This year, voters elected nearly 300 candidates who ran using “clean election” type programs in Arizona, Connecticut, and Maine. These were candidates who relied on public grants after raising a minimum of small donations. Clean candidates can focus on broad support, often one voter and small donation at a time, not exclusive fundraisers. In Connecticut, 84% of winners ran “clean,” and in Maine, 58% of winning campaigns used the Clean Elections program, according to an analysis of state records.
Connecticut’s 2014 general election results demonstrates the continued popularity and effectiveness of the state’s Citizens’ Election Program (CEP), a system that allows candidates to run for office with a mixture of small donations and public funds. This year, a resounding 84% of winners in Connecticut state races used the program.
A federal judge on Tuesday sided with good government groups and the state of Connecticut in rejecting an effort by the Democratic Governors Association (DGA) to weaken Connecticut's campaign finance laws.
The DGA sought a temporary suspension of the enforcement of two specific provisions of the law: one having to do with limiting and defining coordination between candidates and those fundraising for them, and the second in regards to the distinction between advertising for a candidate and advertising for specific issues.
Just a few months into his new term, Sen. Chris Murphy (D-Conn.) continues to be a strong supporter of public financing legislation to raise the voices of everyday people in the political process.
During a day long conference on money in politics at Yale University on Monday, Murphy said, "I have gone from a proponent of campaign finance reform to a revolutionary during my time in public service.
Demos released a new report today: Fresh Start: The Impact of Public Financing in Connecticut, which details the success of the Citizens Election Program in the state.
Here are some key findings in the report:
The results are in for the 2012 elections, and state Clean Elections' systems continue to be successful across the country.
In Arizona, three Corporation Commissioner candidates won using Clean Elections, and five out of nine of those seaking those seats participated in the program. In the state legislature, participating candidates made up 37 percent, or 57 out of 156, of those seeking office. A total of 26 percent, or 23 of 90 seats are filled by officials who used the Clean Elections program.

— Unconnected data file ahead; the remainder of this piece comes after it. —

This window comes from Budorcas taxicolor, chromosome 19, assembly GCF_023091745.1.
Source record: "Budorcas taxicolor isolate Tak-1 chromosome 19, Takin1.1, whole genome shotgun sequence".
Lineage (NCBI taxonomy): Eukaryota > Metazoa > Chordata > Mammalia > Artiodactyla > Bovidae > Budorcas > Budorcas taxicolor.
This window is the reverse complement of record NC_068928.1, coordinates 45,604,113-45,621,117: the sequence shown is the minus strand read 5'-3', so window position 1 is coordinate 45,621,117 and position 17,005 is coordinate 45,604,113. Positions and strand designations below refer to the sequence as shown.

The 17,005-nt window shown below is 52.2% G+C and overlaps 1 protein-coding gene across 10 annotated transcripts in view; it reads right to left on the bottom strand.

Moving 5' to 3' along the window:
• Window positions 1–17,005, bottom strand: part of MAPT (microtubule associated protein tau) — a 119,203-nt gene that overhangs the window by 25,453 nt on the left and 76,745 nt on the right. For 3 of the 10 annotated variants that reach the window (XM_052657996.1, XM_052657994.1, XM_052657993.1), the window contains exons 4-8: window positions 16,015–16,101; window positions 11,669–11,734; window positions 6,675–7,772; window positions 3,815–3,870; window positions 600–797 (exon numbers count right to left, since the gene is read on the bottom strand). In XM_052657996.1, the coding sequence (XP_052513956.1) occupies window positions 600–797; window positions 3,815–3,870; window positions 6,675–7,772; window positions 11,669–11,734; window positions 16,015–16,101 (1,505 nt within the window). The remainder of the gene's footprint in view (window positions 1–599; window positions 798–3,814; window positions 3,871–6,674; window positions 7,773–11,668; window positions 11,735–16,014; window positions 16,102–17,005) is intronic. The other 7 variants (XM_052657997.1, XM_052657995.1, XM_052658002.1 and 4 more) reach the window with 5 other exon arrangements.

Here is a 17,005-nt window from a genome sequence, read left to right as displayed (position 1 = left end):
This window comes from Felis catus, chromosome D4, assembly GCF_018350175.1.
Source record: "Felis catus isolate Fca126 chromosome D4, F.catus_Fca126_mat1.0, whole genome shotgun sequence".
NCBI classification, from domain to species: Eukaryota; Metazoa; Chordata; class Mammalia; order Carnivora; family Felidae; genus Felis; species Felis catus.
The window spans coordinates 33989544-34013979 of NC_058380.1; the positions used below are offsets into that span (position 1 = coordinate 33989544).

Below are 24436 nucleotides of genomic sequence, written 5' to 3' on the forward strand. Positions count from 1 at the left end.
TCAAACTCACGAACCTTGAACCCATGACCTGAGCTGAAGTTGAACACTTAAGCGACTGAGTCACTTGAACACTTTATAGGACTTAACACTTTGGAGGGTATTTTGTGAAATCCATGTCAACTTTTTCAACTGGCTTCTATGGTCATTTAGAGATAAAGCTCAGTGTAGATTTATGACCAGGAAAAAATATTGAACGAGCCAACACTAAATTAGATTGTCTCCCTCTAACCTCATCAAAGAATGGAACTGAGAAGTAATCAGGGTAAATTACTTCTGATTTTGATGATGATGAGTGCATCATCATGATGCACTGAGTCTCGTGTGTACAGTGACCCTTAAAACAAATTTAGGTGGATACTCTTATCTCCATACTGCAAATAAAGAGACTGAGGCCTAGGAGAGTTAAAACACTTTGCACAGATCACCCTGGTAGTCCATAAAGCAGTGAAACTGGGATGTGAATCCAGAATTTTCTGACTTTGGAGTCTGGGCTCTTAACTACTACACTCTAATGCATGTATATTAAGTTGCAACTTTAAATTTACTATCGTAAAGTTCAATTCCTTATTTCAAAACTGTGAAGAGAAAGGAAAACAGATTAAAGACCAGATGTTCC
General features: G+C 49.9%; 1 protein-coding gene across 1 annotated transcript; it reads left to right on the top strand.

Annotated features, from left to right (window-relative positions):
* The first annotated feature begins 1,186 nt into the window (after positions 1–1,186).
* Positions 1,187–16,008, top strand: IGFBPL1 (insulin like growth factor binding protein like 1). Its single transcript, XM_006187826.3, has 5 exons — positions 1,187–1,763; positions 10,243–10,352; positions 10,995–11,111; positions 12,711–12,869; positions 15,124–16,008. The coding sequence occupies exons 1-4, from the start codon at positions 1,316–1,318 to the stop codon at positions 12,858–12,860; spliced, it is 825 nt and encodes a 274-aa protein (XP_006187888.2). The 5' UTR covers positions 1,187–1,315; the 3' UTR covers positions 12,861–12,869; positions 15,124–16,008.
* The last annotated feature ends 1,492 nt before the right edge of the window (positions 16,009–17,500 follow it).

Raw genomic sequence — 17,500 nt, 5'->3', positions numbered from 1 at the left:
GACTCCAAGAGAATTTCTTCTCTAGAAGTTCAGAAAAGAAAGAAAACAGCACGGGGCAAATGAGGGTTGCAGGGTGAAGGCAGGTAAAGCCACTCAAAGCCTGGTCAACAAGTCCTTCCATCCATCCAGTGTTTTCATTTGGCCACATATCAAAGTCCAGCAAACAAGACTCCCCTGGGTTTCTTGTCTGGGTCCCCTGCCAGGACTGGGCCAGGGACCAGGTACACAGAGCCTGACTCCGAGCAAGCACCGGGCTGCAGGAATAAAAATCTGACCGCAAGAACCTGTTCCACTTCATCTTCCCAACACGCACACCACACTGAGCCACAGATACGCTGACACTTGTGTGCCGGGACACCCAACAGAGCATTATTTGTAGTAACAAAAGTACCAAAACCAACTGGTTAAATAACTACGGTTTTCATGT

Connecticut Gov. Dan Malloy (D) vetoed important transparency legislation on Friday that would have shed much-needed light on secret spending in the state’s elections.
Public Campaign President Nick Nyhart, a Connecticut resident, said in a statement:
A handful of national good government organizations, including Public Campaign, have been calling on Connecticut Gov. Dannel Malloy to sign HB 5556, legislation passed by the Connecticut House and Senate that would bring much-needed to transparency to the political process in the state. Some have called the bill “disclosure on steroids,” and it would be a major victory in the post-Citizens United political world.
Public Campaign Action Fund and Democracy Corps will be releasing new polling today (previewed in The National Memo this morning) showing that swing voters are ready to reward candidates that make money-in-politics a campaign issue, support alternatives to our current system, and believe that money in politics is not a distraction from the economy--it is the economy.
Democrat and Chronicle: Legislature shifts focus to reforms
With the budget and redistricting done, the New York legislature will move on to something else. "But the governor did say Friday that he would push for a change in the state’s campaign-finance system, which good-government groups say allows wealthy donors to have too much influence on the electoral process."